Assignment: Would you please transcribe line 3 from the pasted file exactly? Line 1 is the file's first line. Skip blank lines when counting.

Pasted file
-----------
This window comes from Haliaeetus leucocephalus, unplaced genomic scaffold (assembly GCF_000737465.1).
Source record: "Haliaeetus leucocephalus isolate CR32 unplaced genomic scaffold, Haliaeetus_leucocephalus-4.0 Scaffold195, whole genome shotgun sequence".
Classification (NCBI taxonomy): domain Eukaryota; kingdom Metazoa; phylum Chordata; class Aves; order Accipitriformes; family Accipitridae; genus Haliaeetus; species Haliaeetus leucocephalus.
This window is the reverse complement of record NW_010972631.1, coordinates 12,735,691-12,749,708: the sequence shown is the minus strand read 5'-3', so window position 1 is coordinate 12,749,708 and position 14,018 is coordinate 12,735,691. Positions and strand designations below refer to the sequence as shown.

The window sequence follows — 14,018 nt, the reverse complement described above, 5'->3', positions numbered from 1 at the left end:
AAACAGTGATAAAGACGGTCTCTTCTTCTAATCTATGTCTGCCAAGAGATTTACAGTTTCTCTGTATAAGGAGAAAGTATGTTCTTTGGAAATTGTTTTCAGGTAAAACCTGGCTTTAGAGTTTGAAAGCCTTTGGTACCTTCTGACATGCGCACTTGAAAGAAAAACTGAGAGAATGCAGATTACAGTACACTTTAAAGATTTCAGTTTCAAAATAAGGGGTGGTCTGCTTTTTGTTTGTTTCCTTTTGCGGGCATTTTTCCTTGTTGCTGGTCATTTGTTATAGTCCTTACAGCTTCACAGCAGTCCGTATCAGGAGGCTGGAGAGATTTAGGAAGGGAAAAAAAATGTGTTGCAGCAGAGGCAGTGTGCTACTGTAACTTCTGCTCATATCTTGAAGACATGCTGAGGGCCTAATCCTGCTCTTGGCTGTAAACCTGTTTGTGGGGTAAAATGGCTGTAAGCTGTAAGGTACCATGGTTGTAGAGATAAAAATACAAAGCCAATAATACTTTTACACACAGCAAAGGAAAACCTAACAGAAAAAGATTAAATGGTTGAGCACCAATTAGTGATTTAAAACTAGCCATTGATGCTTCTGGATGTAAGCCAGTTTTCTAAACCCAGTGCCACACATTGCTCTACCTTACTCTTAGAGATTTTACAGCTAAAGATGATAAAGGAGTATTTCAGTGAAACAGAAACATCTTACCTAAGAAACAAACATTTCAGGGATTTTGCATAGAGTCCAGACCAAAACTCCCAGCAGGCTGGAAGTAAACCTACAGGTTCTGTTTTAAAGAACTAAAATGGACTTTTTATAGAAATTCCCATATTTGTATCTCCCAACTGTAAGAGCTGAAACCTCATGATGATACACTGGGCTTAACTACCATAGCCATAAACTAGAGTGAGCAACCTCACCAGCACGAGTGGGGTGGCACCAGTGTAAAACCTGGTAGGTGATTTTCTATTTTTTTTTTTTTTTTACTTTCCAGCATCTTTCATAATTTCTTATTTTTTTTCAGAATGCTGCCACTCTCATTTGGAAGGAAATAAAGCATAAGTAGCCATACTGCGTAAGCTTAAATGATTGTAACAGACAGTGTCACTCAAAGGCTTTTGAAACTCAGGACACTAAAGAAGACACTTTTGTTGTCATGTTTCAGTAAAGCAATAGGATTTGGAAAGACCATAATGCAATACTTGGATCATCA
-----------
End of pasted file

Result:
Classification (NCBI taxonomy): domain Eukaryota; kingdom Metazoa; phylum Chordata; class Aves; order Accipitriformes; family Accipitridae; genus Haliaeetus; species Haliaeetus leucocephalus.